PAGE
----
John Patzakis was interviewed in 2007 by Forensic Focus, a website for “computer forensics news, information and community.” John’s interview provides some good advice on the prudent and restrained use of computer forensics in e-discovery.
In general, eDiscovery tends to involve a “computer forensics-like” approach, if you will, where aspects of traditional forensics such as chain of custody, metadata recovery and preservation, documentation and reporting and an overall defendable process are central requirements. Aspects of traditional forensics that are generally not as important include full disk imaging, deleted file and file fragment recovery, and deep dive analysis involving various artifacts.
This reference to “traditional forensics” is what most people think of when they hear “computer forensics,” the expensive CSI-type criminal investigations where computer disks are imaged and forensic exams are performed to restore and search deleted files, fragments, Internet cache, slack space, memory, and the like. A diagram providing a simple overview of the forensic examination process using EnCase software is shown below.
John Patzakis has written a very comprehensive treatise on electronic discovery law related to his company’s software tools and forensic related issues called the EnCase Legal Journal (April 2007). At 143 pages and 446 legal citations, this is not your typical vendor white paper, and is well worth reading and using as a reference. Section 9.5 of the Journal is entitled “Cost-Effective Searching of Data.” It pertains to my original point that many trial lawyers tend to over use computer forensics and seek full-disk imaging and other “deep-dive” analysis in every case.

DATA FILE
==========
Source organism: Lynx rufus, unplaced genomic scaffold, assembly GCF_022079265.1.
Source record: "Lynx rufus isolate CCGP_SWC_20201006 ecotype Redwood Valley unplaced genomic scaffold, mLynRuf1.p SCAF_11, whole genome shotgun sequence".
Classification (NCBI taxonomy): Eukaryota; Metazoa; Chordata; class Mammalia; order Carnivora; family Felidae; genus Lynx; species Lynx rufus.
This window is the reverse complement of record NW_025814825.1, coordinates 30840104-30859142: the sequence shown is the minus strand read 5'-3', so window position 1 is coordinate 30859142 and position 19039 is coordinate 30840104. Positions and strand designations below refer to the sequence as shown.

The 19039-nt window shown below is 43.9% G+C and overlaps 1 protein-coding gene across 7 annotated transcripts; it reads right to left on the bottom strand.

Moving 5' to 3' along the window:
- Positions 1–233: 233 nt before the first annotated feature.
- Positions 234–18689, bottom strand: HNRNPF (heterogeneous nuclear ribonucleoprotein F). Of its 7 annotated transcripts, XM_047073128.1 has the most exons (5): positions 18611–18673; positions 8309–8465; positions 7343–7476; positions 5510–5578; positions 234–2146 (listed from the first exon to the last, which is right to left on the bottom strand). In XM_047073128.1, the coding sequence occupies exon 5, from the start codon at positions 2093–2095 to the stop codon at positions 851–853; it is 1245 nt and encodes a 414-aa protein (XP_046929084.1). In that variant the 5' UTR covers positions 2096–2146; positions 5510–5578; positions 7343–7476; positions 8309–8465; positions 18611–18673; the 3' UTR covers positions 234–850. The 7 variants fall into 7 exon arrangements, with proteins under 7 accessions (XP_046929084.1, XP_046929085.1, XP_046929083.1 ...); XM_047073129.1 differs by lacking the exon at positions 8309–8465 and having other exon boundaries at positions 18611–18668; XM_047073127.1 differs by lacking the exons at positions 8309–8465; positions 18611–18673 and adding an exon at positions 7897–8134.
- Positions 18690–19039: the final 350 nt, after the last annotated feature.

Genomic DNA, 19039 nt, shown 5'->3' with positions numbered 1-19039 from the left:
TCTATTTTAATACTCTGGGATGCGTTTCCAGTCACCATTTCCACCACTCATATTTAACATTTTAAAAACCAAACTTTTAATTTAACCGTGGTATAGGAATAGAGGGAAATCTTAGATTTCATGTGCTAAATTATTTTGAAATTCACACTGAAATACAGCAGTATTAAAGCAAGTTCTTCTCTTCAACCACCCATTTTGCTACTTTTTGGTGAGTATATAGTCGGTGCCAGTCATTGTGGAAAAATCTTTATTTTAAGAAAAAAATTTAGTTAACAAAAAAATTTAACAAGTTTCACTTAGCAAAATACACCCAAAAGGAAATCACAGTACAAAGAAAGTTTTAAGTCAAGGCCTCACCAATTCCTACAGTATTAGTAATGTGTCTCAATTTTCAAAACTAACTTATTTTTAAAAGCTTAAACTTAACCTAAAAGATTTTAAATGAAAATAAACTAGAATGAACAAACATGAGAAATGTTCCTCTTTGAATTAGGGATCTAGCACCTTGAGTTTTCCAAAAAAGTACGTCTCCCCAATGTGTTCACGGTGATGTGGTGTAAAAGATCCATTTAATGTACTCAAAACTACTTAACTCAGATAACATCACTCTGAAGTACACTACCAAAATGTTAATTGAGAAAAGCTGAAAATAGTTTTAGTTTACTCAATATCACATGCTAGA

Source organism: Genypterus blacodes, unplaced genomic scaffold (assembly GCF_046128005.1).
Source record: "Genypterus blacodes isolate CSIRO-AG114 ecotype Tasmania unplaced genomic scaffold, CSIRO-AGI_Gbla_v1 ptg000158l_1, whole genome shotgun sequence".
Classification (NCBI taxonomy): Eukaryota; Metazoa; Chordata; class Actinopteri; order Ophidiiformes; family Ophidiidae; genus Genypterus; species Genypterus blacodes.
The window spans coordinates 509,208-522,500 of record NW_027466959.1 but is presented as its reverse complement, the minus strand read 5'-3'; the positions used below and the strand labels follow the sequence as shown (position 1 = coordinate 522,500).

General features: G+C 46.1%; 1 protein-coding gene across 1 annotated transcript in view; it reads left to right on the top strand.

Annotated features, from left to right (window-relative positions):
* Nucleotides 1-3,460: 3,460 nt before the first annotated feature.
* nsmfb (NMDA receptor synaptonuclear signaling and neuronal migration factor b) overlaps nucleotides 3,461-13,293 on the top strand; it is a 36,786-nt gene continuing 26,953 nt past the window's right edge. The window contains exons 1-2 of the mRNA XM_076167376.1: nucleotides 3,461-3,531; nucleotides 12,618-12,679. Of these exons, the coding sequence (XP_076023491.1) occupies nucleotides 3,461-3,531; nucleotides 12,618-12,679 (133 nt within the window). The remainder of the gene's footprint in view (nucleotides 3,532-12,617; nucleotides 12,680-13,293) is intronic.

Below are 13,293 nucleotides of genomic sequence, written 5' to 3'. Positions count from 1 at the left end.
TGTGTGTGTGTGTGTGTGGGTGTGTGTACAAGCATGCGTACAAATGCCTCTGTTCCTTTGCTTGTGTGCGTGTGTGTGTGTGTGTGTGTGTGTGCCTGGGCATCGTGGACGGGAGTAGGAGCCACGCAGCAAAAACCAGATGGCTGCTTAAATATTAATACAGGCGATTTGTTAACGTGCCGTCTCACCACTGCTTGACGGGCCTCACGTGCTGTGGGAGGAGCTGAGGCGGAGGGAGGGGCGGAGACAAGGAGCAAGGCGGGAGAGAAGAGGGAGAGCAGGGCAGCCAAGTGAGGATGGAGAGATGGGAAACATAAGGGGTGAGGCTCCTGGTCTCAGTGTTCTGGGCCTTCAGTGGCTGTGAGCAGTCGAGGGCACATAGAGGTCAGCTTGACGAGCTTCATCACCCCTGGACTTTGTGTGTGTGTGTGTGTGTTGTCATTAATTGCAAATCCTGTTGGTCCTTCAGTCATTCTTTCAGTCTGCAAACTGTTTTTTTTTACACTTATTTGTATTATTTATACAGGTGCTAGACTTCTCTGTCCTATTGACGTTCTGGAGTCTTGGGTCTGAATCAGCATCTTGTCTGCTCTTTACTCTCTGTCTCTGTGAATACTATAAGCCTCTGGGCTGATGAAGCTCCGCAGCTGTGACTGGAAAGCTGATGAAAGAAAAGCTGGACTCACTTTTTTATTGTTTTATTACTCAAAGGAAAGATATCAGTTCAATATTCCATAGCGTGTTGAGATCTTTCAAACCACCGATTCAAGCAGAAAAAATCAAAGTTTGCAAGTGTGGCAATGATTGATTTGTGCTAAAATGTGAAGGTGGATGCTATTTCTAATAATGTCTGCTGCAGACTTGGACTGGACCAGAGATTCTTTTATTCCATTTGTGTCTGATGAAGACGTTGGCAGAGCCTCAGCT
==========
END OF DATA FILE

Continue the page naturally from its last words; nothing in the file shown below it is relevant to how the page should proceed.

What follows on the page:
Collection and preservation of ESI must incorporate a defensible process that accomplishes the objective of preserving relevant data, including metadata, and establishing a proper chain of custody. With the right technology, these results can be achieved without full-disk imaging. However, full-disk imaging and deleted file recovery are emphasized by many eDiscovery vendors and consultants as a routine eDiscovery practice. While such deep-dive analysis is required in some circumstances, full-disk imaging is unwarranted as a standard eDiscovery practice due to considerable costs and burden. Large-scale, full-disk imaging is burdensome because the process is very disruptive, requires much more time to complete, and, as eDiscovery processing and hosting fees are usually calculated on a per-gigabyte basis, costs are increased exponentially. . . .
Generally, courts will only require that full forensic copies of hard drives be made if there is a showing of good cause supported by specific, concrete evidence of the alteration or destruction of electronic information or for other reasons. Balboa Threadworks, Inc. v. Stucky, 2006 WL 763668, at *3 (D. Kan. 2006); However, “[c]ourts have been cautious in requiring the mirror imaging of computers where the request is extremely broad in nature and the connection between the computers and the claims in a lawsuit are unduly vague or unsubstantiated in nature.” Ameriwood Industries, Inc. v. Liberman, 2006 WL 3825291, (E.D. Mo. Dec. 27, 2006).